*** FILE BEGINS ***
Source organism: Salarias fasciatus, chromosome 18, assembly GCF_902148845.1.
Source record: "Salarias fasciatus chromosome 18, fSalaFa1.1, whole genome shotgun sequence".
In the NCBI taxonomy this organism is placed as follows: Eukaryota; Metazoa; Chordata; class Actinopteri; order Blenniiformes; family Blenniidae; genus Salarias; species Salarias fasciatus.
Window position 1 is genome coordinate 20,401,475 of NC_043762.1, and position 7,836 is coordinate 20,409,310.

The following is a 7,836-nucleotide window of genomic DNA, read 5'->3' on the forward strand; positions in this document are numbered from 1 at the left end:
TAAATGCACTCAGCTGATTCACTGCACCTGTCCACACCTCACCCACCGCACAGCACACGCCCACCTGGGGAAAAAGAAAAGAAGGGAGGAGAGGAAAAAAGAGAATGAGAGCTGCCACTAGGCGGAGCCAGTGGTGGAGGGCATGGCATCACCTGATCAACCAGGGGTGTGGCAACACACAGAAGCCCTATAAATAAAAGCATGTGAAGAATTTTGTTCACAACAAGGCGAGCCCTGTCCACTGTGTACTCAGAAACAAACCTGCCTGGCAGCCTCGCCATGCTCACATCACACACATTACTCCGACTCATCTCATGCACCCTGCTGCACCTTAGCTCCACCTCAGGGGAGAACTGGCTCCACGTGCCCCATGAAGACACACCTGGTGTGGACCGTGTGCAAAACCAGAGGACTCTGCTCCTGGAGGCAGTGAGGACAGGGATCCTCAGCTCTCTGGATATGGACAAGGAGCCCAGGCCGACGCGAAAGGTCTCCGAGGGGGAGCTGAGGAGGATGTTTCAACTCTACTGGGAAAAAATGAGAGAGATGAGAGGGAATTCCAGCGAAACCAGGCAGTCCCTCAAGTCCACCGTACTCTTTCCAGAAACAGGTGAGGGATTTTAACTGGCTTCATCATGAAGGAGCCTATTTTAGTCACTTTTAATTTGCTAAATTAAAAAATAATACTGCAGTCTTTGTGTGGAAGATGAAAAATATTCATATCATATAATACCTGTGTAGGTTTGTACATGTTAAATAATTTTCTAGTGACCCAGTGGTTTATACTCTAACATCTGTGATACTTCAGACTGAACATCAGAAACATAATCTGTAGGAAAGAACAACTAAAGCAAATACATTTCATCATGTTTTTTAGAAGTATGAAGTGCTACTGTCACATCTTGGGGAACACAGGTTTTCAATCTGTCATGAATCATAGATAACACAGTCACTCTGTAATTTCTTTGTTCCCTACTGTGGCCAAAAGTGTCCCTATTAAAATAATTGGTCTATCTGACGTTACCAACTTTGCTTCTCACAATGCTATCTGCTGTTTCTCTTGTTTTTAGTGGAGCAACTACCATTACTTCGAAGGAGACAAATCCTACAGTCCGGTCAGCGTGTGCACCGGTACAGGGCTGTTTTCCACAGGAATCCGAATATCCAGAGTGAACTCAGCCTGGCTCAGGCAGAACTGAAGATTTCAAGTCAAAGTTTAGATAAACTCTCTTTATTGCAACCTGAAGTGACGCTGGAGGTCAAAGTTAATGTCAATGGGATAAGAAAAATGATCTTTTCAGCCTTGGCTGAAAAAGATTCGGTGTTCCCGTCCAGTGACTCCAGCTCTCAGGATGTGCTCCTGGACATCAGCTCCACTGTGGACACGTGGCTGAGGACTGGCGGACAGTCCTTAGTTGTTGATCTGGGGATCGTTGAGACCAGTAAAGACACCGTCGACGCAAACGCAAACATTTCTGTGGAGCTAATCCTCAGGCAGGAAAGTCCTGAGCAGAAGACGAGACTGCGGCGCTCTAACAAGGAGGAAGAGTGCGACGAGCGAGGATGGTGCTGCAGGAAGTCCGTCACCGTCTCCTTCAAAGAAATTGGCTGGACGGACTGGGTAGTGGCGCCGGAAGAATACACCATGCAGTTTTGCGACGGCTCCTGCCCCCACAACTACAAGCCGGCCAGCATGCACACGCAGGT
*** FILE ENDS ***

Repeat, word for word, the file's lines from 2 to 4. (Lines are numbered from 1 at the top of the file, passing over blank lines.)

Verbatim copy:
Source record: "Salarias fasciatus chromosome 18, fSalaFa1.1, whole genome shotgun sequence".
In the NCBI taxonomy this organism is placed as follows: Eukaryota; Metazoa; Chordata; class Actinopteri; order Blenniiformes; family Blenniidae; genus Salarias; species Salarias fasciatus.
Window position 1 is genome coordinate 20,401,475 of NC_043762.1, and position 7,836 is coordinate 20,409,310.